Report: $31 Billion In “M-Commerce” By 2015
Holiday 2011 is being hailed by many as a kind of breakthrough for so-called “m-commerce”: people buying things on smartphones and tablets. Actually it was more of a breakthrough for smartphone “shopping.” Only a handful of sites — mainly Amazon and eBay — are actually seeing transactions through their mobile apps.
The expectation is that consumers will become progressively more conformable with buying things through mobile devices over time. That’s a reasonable assumption. Tablets are already seeing considerable “t-commerce” activity.
According to eMarketer m-commerce sales in 2011 were $6.7 billion. However the firm expectsthat to grow to $31 billion in US by 2015.
Currently large percentages of smartphone owners use their devices to do price checks, conduct product research and look at reviews (often in stores). However there are two principal reasons that relatively few people actually buy things through their phones: trust/security and convenience.
Many consumers are wary of mobile transactions, in the same way that early e-commerce was challenged by a lack of consumer trust. On a practical level, the larger issue is the challenge of entering credit card numbers on a mobile handset.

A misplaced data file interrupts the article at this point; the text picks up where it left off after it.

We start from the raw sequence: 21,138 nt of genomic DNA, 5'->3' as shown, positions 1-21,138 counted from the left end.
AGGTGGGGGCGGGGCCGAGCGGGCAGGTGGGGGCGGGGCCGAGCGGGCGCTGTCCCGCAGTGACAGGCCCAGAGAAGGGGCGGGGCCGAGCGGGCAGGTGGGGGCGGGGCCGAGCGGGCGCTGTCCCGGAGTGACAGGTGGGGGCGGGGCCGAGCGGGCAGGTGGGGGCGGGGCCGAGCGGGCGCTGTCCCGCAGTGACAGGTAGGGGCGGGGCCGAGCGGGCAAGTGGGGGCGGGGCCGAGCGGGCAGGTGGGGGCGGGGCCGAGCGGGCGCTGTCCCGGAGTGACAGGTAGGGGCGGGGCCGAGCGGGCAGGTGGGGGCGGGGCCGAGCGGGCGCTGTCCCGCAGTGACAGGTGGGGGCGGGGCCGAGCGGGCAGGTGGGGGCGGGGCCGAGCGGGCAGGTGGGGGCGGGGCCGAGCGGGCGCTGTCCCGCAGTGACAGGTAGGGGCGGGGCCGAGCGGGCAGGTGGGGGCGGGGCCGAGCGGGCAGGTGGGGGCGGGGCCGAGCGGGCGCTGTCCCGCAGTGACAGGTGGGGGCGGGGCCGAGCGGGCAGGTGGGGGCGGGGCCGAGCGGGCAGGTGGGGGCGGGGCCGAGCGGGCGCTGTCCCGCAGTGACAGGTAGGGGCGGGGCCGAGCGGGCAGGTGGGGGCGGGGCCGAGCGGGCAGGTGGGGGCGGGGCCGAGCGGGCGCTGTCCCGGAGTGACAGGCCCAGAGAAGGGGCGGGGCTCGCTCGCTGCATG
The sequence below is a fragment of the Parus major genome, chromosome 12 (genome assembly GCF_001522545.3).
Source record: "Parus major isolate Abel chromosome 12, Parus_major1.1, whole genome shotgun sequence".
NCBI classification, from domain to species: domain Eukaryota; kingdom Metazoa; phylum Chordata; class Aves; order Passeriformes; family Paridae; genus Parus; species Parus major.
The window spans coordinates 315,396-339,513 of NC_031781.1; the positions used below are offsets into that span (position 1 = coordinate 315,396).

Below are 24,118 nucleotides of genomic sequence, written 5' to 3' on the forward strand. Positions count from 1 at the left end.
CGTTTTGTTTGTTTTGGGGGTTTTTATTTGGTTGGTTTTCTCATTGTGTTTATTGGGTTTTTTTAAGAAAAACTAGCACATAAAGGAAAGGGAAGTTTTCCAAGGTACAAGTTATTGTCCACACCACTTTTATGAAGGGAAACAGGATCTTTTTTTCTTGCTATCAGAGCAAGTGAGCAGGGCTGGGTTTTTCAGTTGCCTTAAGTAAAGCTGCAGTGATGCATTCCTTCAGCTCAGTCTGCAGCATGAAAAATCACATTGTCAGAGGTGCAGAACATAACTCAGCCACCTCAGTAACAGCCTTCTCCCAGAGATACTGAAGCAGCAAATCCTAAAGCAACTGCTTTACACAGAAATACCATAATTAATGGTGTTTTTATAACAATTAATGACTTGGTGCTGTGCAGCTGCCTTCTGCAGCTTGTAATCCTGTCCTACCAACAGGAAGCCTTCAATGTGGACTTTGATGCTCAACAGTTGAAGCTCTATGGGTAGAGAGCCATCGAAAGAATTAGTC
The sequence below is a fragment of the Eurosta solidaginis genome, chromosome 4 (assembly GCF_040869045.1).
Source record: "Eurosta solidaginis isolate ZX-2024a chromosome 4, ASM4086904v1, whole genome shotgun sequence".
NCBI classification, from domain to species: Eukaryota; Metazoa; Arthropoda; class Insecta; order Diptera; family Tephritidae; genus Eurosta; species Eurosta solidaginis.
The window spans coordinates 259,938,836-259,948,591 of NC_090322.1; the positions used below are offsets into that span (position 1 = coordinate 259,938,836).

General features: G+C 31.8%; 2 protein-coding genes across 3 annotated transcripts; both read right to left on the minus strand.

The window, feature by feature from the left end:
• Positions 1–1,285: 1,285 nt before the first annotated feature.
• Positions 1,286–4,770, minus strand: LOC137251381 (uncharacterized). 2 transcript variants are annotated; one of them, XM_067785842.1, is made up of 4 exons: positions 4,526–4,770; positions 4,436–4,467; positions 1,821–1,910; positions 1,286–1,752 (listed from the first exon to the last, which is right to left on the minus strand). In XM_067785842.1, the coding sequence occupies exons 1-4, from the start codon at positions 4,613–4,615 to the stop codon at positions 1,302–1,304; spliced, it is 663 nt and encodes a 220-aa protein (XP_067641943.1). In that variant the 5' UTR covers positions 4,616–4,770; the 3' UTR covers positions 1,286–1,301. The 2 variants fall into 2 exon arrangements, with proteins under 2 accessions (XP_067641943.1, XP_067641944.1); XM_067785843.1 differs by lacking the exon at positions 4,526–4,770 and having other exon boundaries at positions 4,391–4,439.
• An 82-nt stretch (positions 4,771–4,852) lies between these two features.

One novel approach to addressing the “credit card entry” problem is Card.io. It enables developers to integrate credit card scanning into their sites. Users then just take a picture of their credit cards to get the data into the app in question.
Beyond this mobile wallets and various mobile payments systems may overcome the convenience issue eventually. Indeed, Google Wallet sees itself as a platform and eBay wants developers to use PayPal for payments on their sites. But for now unless there’s a stored credit card number (e.g., Amazon) most consumers aren’t going to buy through a mobile device.
The stored credit card issue is one reason why iPhone users buy so many more paid apps than Android users, where there’s much more payments friction.
Eventually there will probably be a few third party standards that provide a secure and easy way to execute transactions on mobile devices without entering 16 digits. But that will take at least two or three years to emerge.